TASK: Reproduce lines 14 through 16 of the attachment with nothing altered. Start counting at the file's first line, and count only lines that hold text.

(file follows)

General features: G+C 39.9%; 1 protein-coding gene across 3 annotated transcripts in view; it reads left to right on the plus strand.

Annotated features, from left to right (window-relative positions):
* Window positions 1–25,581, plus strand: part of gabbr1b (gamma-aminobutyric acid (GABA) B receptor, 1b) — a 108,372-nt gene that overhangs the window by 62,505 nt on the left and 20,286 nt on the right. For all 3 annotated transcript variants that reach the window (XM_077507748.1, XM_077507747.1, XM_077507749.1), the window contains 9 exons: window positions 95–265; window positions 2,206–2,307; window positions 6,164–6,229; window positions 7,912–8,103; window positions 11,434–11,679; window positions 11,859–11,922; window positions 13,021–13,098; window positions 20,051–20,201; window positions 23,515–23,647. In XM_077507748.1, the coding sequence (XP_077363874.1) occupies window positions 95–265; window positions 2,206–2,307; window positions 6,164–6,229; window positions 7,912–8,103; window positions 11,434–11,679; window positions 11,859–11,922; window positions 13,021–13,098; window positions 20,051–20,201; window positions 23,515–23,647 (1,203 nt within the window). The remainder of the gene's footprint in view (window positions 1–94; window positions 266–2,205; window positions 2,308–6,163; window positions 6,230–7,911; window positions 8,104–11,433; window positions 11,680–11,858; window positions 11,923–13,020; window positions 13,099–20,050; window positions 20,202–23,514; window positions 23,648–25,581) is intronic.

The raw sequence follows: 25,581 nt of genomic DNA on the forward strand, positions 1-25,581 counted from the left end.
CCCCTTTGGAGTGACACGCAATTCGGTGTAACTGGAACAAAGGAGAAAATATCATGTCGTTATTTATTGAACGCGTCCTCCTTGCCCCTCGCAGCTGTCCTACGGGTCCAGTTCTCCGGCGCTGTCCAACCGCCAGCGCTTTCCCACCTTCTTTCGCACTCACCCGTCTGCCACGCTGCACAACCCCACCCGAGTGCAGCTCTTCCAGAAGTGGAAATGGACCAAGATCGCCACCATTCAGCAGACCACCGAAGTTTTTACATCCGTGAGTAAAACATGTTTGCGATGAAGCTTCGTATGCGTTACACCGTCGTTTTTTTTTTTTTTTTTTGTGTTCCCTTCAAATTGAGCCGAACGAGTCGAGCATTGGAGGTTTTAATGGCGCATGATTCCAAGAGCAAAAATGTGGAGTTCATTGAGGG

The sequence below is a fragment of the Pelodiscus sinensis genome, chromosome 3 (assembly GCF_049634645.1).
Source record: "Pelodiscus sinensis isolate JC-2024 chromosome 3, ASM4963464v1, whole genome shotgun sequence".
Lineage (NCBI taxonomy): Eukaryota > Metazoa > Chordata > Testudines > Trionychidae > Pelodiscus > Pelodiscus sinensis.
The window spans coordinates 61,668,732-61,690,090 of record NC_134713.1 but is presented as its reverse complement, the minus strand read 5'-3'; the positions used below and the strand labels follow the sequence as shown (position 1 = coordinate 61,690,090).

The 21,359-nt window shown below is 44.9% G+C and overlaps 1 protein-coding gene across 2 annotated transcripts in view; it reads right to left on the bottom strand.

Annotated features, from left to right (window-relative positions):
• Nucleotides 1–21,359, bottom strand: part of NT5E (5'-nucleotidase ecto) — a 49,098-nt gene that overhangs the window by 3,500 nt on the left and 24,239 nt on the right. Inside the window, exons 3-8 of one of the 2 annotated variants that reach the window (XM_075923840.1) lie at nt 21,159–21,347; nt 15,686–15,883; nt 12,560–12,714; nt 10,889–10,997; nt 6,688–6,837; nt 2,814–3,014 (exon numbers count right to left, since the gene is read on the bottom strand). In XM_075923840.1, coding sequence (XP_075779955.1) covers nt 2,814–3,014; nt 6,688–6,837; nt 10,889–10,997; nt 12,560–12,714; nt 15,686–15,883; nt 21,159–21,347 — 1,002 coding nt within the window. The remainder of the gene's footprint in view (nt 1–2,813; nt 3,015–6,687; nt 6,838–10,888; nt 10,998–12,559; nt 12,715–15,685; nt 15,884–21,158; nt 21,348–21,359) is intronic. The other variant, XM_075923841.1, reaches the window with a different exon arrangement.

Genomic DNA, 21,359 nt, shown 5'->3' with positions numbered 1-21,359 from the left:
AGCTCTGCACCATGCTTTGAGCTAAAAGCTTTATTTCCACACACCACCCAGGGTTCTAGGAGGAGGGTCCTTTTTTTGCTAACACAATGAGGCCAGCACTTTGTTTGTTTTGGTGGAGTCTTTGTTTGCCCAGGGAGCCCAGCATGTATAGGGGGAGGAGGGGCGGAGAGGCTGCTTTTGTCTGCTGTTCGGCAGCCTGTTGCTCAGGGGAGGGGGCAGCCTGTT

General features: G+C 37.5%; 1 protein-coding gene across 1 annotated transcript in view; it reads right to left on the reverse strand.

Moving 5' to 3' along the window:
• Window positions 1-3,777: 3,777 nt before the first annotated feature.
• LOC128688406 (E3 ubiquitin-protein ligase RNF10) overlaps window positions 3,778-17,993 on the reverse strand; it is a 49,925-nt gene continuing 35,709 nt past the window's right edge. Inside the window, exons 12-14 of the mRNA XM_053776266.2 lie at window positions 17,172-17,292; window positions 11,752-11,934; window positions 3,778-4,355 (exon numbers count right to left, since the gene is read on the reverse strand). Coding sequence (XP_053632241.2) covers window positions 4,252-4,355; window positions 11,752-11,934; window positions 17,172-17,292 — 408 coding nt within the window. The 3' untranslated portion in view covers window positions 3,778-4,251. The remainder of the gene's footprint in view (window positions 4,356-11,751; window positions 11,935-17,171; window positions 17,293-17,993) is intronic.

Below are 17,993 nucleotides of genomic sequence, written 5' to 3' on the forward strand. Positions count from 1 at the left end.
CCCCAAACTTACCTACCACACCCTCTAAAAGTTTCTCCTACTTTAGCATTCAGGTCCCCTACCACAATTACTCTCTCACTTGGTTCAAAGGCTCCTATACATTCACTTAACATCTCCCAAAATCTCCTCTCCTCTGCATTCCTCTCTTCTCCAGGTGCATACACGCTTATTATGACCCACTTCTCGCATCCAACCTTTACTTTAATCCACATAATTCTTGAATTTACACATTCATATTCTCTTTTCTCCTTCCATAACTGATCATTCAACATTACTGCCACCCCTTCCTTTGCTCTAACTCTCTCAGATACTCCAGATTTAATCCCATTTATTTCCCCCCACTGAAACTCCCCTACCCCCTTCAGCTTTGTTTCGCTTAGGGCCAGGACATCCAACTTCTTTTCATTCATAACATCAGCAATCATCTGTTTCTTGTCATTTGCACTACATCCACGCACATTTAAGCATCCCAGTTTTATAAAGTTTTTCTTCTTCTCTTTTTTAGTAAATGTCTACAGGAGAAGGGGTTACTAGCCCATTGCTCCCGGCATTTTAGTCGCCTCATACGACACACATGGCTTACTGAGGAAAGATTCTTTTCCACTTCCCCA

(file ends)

AGCTCTGCACCATGCTTTGAGCTAAAAGCTTTATTTCCACACACCACCCAGGGTTCTAGGAGGAGGGTCCTTTTTTTGCTAACACAATGAGGCCAGCACTTTGTTTGTTTTGGTGGAGTCTTTGTTTGCCCAGGGAGCCCAGCATGTATAGGGGGAGGAGGGGCGGAGAGGCTGCTTTTGTCTGCTGTTCGGCAGCCTGTTGCTCAGGGGAGGGGGCAGCCTGTT

General features: G+C 37.5%; 1 protein-coding gene across 1 annotated transcript in view; it reads right to left on the reverse strand.

Moving 5' to 3' along the window: